By Karthika Swamy Cohen
The primary source of blood to the eye is the ophthalmic artery, which is located close to the optic nerve. It gives rise to the central retinal artery (CRA), which runs within the central portion of the optic nerve canal and parallel to the central retina vein (CRV); the latter, in turn, drains blood from the eye.
The dynamics of blood flow in the retina, or retinal hemodynamics, plays an important role in ocular diseases such as glaucoma. At a minisymposium at the SIAM Annual Meeting being held in Pittsburgh, Pa. this week, Lucia Carichino of Worcester Polytechnic Institute presented a multiscale mathematical model that can help us understand the mechanisms leading to these correlations.
The nerve fibers that form the optic nerve exit the eye through a hole in the sclera in the posterior region of the eye, which is occupied by the lamina cribrosa. The lamina cribrosa is a collagen-like structure that helps maintain the pressure between the inside of the eye and the surrounding tissue, that is, between the intraocular pressure (IOP) inside the eye globe and the cerebrospinal fluid pressure (CSFp) in the retrobulbar region.
"There are lots of interesting features when studying the eye, and one of them is pressure,” Carichino said. The optic nerve tissue and the eye globe are a pressurized system. The combined action of the IOP, CSFp, and scleral tension cause deformations in the lamina, which is modeled as a nonlinear, homogeneous, isotropic, elastic circular plate of finite thickness.
The model assumes that the lamina is made of a homogenous isotopic material and exhibits axial symmetry. It is a weakly nonlinear elastic circular plate. This allows Carichino’s group to reduce it to a two-dimensional model rather than solving for a three-dimensional model. It also assumes steady state
Stokes flow is used to model blood flow in the central retinal vessels, which in turn deform under external pressure.
Carichino’s mathematical model couples retinal blood flow in the CRA and CRV with the lamina cribrosa deformation via a fluid-structure interaction problem. The CRA, which is connected to the arterial system, and the CRV, which is connected to the venous system, are modeled as a network of resistances.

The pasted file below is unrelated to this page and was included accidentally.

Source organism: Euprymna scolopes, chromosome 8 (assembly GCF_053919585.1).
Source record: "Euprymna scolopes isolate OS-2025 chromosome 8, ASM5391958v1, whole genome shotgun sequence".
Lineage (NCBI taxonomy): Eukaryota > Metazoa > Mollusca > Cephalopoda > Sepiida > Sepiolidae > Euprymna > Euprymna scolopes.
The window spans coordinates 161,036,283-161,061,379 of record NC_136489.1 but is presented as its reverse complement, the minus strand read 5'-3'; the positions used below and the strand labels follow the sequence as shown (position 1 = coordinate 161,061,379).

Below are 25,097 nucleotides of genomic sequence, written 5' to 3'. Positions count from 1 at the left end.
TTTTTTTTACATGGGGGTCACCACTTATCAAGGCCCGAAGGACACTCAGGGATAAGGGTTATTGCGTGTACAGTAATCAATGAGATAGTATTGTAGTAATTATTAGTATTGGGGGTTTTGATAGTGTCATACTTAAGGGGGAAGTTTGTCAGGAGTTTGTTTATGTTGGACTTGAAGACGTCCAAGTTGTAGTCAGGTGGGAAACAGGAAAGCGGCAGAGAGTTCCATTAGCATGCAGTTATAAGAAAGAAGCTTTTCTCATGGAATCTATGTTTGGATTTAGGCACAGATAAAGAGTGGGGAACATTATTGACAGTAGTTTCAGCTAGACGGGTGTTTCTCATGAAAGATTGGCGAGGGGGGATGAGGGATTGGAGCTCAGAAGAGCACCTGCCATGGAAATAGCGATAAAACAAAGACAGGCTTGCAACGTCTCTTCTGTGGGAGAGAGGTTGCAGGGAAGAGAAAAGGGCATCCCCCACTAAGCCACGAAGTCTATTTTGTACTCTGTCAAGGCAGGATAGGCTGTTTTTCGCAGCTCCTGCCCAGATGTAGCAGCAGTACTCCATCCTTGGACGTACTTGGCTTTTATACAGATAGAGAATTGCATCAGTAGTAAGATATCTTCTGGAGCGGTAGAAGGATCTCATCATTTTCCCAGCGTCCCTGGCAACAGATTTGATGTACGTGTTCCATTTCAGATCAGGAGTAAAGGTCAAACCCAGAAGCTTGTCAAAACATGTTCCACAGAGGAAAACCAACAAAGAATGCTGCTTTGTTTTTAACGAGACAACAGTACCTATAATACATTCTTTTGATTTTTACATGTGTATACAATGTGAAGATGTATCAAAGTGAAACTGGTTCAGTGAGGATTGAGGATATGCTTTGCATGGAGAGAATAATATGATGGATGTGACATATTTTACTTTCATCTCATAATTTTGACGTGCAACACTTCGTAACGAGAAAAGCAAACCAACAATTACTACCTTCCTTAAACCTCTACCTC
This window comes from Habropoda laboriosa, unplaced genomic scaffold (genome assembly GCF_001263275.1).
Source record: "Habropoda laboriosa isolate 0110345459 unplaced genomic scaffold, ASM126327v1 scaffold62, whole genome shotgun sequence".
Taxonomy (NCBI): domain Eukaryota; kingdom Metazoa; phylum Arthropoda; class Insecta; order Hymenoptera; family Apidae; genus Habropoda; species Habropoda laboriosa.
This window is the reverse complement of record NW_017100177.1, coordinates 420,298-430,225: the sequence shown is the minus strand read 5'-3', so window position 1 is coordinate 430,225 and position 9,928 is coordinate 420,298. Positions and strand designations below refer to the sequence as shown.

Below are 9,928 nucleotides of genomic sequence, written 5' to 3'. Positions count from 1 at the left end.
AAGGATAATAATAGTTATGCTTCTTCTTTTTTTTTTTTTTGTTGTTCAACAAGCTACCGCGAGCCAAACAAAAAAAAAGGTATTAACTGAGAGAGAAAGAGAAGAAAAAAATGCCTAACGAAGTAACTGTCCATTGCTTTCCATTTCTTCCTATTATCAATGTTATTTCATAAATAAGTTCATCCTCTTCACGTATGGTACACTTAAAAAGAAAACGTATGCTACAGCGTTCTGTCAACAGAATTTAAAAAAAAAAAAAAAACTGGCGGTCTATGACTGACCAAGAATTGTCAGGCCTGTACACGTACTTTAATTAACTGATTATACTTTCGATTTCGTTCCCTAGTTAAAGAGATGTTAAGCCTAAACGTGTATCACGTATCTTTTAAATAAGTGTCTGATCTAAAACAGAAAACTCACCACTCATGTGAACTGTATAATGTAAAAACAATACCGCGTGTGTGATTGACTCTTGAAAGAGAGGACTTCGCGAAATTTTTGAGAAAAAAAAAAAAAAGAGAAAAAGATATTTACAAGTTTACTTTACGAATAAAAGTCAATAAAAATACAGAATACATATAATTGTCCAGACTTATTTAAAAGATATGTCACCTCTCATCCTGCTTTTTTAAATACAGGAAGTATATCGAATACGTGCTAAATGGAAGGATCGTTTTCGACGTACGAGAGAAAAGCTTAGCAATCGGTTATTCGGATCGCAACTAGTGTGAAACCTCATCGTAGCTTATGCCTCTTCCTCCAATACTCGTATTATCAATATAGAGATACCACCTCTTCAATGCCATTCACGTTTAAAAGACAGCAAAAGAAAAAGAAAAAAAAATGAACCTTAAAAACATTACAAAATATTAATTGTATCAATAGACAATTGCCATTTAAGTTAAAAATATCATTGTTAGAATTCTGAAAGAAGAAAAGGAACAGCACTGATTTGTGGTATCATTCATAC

“We assume that as IOP changes we actually change the resistance depending on the pressure inside the eye,” Carichino explained. “And then we impose conservation of flow.”
Carichino compared her model results to clinical data; this comparison helps estimate and quantify the mechanical factors that influence IOP and CSFp on retinal hemodynamics. "We use the model to interpret clinical data and understand the mechanisms behind it."
The model shows that regions of compressive stresses in the lamina cribrosa become more pronounced as IOP is elevated. It also demonstrates that IOP changes have a greater effect on retinal hemodynamics than changes in CSFp. Carichino speculates that this may be due to the fact that intraocular pressure acts directly on the intraocular retinal vessels, as opposed to cerebrospinal fluid pressure, which does not.
The model suggests that reduction of CRA blood velocity induced by elevation of IOP elevation, which is seen in vivo in humans may be caused by IOP-induced increase in vascular resistance of the retinal venules. Indeed, regions of radial compressive stress in the lamina cribrosa are seen to cause an increase in the vascular resistance of the CRA in the model. This increase, however, is minimal compared to the IOP-induced increase in resistance of the retinal venules.
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